Biweekly Binge: Quest for Art and Space - Júlia Murat’s Pendular
A fortnightly column on what’s good – old and new – in the vast ocean of content in the streaming platforms around you
Raquel Karro's Alice and Rodrigo Bolzan's unnamed character are artists with the most graceful of professions. The latter is a sculptor, having last presented his work about a year ago and is now working with large pieces of equipment and a host of junior colleagues. Alice is a dancer, using her body to explore spaces and objects, in a constant search for freedom and release. They share a workspace, a large warehouse where they also live. They share a life, as - husband and wife - though this is never mentioned explicitly. In the opening scene, they are doing the opposite of the nature of their respective vocations - they indulge in a graceless exercise of laying down an orange strip to separate the warehouse into two unequal parts, one side for the sculptor's work and another for Alice's choreography. The boundaries are drawn, and artistic capabilities limited.
Júlia Murat's Pendular, streaming on Mubi, explores the psyche of two artists who are troubled both professionally and personally. Murat divides the film into three literal parts, the first one is called Alice Arrives, the second one Impetus and the third one called Action. In the beginning, Alice and her partner are seemingly comfortable in their spaces, playing football with friends and the sculptor's apprentices, stealing a glance or two during work but slowly the open space begins to consume both. Even a private space like the bathroom is demarcated, the husband using the shower and talking about a childhood game he used to play on the mirror and Alice trying to recreate the game outside before joining him. They are always partitioned on screen. They are happy when they stick to their respective spaces and their physical union - from cuddles to sex - is healthy but mechanical. Alice becomes bothered by a nondescript cable running through the length of the warehouse only to end at a streetlight outside. It confounds her, the purpose of that cable and why it exists. Outsiders ask them why they chose to live in this large space of nothing and Alice has no answer.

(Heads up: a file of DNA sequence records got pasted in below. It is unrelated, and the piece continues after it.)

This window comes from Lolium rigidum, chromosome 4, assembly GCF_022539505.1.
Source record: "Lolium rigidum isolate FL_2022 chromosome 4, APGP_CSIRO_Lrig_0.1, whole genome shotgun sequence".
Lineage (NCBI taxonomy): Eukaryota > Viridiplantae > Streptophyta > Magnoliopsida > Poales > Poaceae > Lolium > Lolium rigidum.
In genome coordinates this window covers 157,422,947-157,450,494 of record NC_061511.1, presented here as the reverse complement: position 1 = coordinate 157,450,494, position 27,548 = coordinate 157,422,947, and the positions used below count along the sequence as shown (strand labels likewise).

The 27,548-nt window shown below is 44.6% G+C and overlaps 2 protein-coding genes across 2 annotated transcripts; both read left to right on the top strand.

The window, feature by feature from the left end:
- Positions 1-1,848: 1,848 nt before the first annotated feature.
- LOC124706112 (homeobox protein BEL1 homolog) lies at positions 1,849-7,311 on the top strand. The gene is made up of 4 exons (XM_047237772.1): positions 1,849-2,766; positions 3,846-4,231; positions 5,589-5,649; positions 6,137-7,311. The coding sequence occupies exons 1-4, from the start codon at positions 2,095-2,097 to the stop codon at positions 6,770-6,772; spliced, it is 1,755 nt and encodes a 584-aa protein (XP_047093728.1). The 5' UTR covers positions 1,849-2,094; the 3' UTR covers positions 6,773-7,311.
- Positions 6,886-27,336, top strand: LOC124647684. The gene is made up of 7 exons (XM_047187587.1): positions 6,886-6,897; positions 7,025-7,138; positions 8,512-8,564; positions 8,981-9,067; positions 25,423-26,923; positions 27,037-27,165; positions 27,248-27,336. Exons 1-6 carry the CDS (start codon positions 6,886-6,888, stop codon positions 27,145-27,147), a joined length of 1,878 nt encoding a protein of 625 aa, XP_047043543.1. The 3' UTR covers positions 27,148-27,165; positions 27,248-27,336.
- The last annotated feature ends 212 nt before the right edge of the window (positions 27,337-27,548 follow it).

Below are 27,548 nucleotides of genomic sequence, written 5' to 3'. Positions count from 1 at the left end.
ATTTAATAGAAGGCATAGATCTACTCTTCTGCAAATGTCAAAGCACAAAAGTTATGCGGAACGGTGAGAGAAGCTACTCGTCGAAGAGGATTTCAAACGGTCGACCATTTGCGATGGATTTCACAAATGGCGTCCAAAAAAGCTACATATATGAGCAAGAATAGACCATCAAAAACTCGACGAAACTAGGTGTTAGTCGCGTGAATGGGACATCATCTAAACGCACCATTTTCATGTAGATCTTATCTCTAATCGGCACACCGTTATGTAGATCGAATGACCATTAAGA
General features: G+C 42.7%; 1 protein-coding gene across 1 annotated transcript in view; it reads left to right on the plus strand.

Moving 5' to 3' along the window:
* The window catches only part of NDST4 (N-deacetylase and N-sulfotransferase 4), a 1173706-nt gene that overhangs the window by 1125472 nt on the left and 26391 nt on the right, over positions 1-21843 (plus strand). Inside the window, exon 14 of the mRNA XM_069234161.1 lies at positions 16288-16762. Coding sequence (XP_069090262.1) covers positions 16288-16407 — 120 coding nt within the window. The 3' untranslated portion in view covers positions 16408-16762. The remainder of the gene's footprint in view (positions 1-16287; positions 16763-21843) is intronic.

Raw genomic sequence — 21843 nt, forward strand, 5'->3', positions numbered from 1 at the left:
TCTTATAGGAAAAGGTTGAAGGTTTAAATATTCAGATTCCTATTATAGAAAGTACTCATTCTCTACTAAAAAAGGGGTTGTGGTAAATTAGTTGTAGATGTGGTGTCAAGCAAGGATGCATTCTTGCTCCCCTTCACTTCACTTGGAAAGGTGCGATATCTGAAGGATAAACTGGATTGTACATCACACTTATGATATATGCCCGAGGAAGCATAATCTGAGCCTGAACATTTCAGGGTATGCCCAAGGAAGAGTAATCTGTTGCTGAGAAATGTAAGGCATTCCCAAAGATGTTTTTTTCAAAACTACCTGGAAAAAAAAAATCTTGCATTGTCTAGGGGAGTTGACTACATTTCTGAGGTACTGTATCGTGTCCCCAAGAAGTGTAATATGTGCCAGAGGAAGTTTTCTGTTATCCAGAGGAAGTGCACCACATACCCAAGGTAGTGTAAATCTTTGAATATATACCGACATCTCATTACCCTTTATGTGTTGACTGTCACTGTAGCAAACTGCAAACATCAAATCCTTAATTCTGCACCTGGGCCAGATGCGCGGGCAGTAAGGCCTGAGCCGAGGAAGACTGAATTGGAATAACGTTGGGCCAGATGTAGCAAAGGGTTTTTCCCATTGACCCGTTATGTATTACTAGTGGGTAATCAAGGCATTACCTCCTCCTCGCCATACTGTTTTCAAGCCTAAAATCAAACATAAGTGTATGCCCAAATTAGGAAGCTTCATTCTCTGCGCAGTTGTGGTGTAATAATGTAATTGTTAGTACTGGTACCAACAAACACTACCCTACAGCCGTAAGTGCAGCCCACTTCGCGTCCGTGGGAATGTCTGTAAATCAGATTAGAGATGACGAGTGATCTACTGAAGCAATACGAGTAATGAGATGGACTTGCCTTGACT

The second part is Impetus, where Murat tries to unravel the process by which the couple lose their momentum in both personal space and workspace. The sculptor begins to encroach into Alice's part of the warehouse and more equipment for his work begins to fill the warehouse. He reveals to a critic friend that he has no idea what he is doing, and the clogged warehouse reflects his clogged mind. This, in turn, affects Alice, who finds better chemistry outside of her relationship but at the same time, finds herself boxed in by her husband and his yearning for space. It also manifests into him wanting to have a child while Alice not too enthused by the idea. Even their union is muddled with a kind of unpredictable frisson that pushes Alice further away from him. There are two shots that standout - one where Alice is taking a break and throws paper planes at the sculptor's side of the warehouse only for him to admonish her and another when her partner's equipment begins to invade her space, Alice is pushed to what looks like a corner with very little space to move, with little freedom to emote and express her feelings. The already rationed spoken lines in Pendular become further extinct.
Murat's mood piece is not humourless though. It draws you in to sympathize with the sculptor's creative bankruptcy and his dependence on Alice's free-spiritedness in variety of ways. A parable consisting of wasps and caterpillars is used to describe the couple's situation that leads to a delicious reference to Ridley Scott's Alien, a film that's famous for its defiant pro-choice narrative even as the couple can neither agree about their art nor about an offspring. The more they try to work together the further apart they are pulled. When we first see them exchanging ideas and communicating, it is outside of the warehouse, in open space with unknown people milling around them, far from the confines of their workspace with just the two of them in an endless galaxy.
Pendular is streaming on Mubi.